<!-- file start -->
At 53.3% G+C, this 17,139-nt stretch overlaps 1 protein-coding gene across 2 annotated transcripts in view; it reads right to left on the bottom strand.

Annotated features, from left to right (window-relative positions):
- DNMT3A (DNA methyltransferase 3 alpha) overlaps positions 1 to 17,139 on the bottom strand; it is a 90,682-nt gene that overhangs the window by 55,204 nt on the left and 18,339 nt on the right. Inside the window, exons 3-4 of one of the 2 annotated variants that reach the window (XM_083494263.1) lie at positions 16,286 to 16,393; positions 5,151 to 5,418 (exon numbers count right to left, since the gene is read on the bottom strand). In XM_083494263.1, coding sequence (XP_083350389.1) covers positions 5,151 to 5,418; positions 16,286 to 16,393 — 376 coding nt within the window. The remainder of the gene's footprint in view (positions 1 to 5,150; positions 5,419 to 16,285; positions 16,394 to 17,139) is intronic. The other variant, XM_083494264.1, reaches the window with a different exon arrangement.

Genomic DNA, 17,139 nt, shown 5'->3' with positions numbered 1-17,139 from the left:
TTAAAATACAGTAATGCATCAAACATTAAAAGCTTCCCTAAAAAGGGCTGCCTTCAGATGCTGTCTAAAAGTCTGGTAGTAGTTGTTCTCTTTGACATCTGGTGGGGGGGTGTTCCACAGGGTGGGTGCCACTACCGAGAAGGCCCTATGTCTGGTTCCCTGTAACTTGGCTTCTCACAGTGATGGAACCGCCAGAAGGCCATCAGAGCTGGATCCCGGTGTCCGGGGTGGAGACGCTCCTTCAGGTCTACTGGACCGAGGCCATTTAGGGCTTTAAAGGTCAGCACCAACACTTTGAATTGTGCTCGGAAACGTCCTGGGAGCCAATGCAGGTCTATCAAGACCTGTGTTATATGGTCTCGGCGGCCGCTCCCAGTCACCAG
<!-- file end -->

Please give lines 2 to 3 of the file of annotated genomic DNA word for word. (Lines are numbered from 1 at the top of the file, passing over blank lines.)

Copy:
Annotated features, from left to right (window-relative positions):
- DNMT3A (DNA methyltransferase 3 alpha) overlaps positions 1 to 17,139 on the bottom strand; it is a 90,682-nt gene that overhangs the window by 55,204 nt on the left and 18,339 nt on the right. Inside the window, exons 3-4 of one of the 2 annotated variants that reach the window (XM_083494263.1) lie at positions 16,286 to 16,393; positions 5,151 to 5,418 (exon numbers count right to left, since the gene is read on the bottom strand). In XM_083494263.1, coding sequence (XP_083350389.1) covers positions 5,151 to 5,418; positions 16,286 to 16,393 — 376 coding nt within the window. The remainder of the gene's footprint in view (positions 1 to 5,150; positions 5,419 to 16,285; positions 16,394 to 17,139) is intronic. The other variant, XM_083494264.1, reaches the window with a different exon arrangement.